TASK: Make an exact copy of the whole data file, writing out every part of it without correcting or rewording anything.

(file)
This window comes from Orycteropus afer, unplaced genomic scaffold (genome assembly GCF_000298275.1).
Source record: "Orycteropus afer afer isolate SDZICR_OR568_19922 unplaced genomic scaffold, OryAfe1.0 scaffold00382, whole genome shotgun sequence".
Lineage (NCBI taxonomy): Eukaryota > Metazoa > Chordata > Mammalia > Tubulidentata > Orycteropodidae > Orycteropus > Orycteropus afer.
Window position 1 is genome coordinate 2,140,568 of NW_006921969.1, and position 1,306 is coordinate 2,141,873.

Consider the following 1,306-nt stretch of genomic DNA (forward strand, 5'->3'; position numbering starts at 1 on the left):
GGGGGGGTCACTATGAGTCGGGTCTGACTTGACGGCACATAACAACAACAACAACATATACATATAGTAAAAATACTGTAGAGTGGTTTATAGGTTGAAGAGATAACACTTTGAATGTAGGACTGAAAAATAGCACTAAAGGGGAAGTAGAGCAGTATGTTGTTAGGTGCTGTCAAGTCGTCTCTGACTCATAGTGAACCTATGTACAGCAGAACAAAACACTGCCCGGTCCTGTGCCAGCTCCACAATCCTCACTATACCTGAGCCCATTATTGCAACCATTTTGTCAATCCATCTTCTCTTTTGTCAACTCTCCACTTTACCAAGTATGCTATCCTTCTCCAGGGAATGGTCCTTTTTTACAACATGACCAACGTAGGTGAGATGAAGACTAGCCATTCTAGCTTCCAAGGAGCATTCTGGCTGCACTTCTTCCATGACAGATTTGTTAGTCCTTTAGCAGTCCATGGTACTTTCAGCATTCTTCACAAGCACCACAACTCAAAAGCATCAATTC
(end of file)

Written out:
This window comes from Orycteropus afer, unplaced genomic scaffold (genome assembly GCF_000298275.1).
Source record: "Orycteropus afer afer isolate SDZICR_OR568_19922 unplaced genomic scaffold, OryAfe1.0 scaffold00382, whole genome shotgun sequence".
Lineage (NCBI taxonomy): Eukaryota > Metazoa > Chordata > Mammalia > Tubulidentata > Orycteropodidae > Orycteropus > Orycteropus afer.
Window position 1 is genome coordinate 2,140,568 of NW_006921969.1, and position 1,306 is coordinate 2,141,873.

Consider the following 1,306-nt stretch of genomic DNA (forward strand, 5'->3'; position numbering starts at 1 on the left):
GGGGGGGTCACTATGAGTCGGGTCTGACTTGACGGCACATAACAACAACAACAACATATACATATAGTAAAAATACTGTAGAGTGGTTTATAGGTTGAAGAGATAACACTTTGAATGTAGGACTGAAAAATAGCACTAAAGGGGAAGTAGAGCAGTATGTTGTTAGGTGCTGTCAAGTCGTCTCTGACTCATAGTGAACCTATGTACAGCAGAACAAAACACTGCCCGGTCCTGTGCCAGCTCCACAATCCTCACTATACCTGAGCCCATTATTGCAACCATTTTGTCAATCCATCTTCTCTTTTGTCAACTCTCCACTTTACCAAGTATGCTATCCTTCTCCAGGGAATGGTCCTTTTTTACAACATGACCAACGTAGGTGAGATGAAGACTAGCCATTCTAGCTTCCAAGGAGCATTCTGGCTGCACTTCTTCCATGACAGATTTGTTAGTCCTTTAGCAGTCCATGGTACTTTCAGCATTCTTCACAAGCACCACAACTCAAAAGCATCAATTC